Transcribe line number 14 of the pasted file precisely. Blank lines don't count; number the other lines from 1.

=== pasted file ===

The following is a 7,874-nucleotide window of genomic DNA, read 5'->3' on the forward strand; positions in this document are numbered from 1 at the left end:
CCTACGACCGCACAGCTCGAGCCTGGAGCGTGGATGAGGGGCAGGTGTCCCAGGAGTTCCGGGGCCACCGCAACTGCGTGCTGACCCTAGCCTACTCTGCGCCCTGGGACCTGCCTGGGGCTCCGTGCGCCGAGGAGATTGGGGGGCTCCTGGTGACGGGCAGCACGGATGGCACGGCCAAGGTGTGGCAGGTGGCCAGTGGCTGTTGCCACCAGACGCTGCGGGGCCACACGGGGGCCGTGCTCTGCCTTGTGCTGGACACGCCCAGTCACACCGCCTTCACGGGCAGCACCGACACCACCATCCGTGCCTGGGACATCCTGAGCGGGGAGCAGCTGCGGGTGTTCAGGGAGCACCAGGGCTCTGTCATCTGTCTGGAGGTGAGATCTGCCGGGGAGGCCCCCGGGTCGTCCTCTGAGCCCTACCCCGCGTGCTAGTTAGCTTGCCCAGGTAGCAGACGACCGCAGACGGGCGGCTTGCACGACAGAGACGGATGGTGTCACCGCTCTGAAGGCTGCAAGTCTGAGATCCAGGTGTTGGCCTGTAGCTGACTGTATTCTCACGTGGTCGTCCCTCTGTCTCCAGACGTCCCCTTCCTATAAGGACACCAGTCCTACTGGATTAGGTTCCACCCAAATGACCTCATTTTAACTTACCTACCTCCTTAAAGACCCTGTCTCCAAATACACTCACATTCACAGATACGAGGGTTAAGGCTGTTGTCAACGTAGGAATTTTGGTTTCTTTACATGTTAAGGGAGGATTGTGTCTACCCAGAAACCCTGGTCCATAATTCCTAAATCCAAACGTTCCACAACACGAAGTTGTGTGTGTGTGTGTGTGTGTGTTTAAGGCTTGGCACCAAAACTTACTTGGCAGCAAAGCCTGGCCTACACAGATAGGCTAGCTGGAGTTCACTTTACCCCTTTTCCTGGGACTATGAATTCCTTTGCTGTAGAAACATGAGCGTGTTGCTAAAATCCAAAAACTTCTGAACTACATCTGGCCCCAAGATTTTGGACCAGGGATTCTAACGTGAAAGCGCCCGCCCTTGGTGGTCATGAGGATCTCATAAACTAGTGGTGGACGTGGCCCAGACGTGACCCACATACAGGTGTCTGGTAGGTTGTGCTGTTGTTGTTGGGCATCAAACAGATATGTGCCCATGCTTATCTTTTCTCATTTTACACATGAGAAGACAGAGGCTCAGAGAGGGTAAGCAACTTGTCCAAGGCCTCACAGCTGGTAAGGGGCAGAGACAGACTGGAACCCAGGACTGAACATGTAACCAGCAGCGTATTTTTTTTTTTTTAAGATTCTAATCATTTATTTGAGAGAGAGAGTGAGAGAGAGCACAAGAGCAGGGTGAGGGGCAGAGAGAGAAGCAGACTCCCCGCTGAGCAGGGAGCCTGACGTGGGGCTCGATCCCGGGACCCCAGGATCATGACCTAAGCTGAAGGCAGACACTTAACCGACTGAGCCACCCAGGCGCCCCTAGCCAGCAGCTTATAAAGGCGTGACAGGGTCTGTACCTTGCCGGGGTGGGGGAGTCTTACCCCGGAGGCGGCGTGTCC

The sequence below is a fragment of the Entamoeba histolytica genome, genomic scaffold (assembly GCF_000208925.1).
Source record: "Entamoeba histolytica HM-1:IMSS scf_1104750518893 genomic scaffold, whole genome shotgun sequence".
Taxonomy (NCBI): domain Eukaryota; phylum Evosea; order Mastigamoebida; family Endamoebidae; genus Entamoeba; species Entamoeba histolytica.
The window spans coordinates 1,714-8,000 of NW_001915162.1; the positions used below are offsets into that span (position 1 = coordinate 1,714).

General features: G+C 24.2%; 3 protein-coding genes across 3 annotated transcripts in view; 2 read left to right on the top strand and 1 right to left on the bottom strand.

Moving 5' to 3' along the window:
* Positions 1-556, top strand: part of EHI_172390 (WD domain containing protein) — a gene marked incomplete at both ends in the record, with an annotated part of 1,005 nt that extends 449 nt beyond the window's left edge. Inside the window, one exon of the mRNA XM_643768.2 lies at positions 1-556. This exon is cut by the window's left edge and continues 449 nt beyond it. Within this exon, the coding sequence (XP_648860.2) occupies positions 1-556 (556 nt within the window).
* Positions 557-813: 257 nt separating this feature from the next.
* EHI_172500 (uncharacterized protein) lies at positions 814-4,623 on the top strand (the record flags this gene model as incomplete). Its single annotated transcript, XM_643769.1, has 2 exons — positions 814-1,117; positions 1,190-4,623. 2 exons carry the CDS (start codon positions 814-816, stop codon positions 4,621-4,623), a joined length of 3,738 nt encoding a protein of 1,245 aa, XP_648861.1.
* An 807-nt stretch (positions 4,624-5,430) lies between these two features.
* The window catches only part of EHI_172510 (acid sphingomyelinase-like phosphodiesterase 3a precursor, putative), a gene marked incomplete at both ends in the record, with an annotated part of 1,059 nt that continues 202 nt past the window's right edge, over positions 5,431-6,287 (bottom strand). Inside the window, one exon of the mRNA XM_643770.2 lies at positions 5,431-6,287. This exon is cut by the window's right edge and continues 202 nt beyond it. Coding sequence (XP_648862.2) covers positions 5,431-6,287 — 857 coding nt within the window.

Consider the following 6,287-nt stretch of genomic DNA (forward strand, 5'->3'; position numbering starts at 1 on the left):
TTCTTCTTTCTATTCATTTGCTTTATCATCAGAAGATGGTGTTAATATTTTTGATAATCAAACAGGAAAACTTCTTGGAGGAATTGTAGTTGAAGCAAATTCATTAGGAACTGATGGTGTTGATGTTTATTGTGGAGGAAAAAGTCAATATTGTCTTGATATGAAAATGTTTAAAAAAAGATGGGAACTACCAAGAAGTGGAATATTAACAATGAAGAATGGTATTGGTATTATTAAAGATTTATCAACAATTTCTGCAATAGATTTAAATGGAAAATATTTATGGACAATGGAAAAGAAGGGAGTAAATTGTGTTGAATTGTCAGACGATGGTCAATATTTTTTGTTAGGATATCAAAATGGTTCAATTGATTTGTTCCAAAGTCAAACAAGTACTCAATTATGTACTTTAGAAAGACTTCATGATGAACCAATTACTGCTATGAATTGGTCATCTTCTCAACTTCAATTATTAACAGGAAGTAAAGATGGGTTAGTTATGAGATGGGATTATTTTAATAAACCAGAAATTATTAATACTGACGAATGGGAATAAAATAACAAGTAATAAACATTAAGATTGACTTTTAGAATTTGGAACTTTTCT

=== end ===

Consider the following 6,287-nt stretch of genomic DNA (forward strand, 5'->3'; position numbering starts at 1 on the left):